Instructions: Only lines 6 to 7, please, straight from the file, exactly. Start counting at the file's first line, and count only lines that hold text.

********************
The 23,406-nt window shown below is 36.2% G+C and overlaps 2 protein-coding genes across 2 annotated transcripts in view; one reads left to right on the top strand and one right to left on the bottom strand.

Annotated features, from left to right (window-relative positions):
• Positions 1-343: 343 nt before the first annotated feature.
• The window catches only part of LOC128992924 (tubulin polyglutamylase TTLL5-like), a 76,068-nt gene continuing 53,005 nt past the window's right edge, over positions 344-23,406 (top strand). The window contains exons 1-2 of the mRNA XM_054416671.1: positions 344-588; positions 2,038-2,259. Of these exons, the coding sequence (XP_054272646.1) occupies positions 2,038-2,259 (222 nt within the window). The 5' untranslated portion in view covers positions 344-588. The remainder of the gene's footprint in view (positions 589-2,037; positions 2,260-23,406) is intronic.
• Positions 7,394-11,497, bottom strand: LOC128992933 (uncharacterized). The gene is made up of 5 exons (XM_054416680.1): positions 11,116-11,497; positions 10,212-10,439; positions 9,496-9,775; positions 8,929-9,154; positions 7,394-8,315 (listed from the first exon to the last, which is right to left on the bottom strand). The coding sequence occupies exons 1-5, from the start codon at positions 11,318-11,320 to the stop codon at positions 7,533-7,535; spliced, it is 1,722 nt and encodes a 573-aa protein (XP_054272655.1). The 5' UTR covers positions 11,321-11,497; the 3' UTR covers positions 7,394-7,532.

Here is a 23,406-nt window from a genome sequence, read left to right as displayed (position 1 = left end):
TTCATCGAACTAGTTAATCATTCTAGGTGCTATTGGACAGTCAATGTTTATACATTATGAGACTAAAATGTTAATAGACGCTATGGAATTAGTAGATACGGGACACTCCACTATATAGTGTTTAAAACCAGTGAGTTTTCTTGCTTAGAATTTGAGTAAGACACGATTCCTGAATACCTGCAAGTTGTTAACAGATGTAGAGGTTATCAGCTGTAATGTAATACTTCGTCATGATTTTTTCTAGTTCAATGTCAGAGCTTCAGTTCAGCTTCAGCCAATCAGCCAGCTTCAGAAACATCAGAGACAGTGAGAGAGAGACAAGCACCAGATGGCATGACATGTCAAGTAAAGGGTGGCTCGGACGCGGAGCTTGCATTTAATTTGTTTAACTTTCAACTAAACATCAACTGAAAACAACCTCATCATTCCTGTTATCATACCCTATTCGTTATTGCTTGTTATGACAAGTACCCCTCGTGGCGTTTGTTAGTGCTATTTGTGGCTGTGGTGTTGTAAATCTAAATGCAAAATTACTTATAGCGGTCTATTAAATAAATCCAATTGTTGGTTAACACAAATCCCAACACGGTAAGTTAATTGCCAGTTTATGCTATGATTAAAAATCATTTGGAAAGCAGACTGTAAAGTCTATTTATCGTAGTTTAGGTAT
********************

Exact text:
Here is a 23,406-nt window from a genome sequence, read left to right as displayed (position 1 = left end):
TTCATCGAACTAGTTAATCATTCTAGGTGCTATTGGACAGTCAATGTTTATACATTATGAGACTAAAATGTTAATAGACGCTATGGAATTAGTAGATACGGGACACTCCACTATATAGTGTTTAAAACCAGTGAGTTTTCTTGCTTAGAATTTGAGTAAGACACGATTCCTGAATACCTGCAAGTTGTTAACAGATGTAGAGGTTATCAGCTGTAATGTAATACTTCGTCATGATTTTTTCTAGTTCAATGTCAGAGCTTCAGTTCAGCTTCAGCCAATCAGCCAGCTTCAGAAACATCAGAGACAGTGAGAGAGAGACAAGCACCAGATGGCATGACATGTCAAGTAAAGGGTGGCTCGGACGCGGAGCTTGCATTTAATTTGTTTAACTTTCAACTAAACATCAACTGAAAACAACCTCATCATTCCTGTTATCATACCCTATTCGTTATTGCTTGTTATGACAAGTACCCCTCGTGGCGTTTGTTAGTGCTATTTGTGGCTGTGGTGTTGTAAATCTAAATGCAAAATTACTTATAGCGGTCTATTAAATAAATCCAATTGTTGGTTAACACAAATCCCAACACGGTAAGTTAATTGCCAGTTTATGCTATGATTAAAAATCATTTGGAAAGCAGACTGTAAAGTCTATTTATCGTAGTTTAGGTAT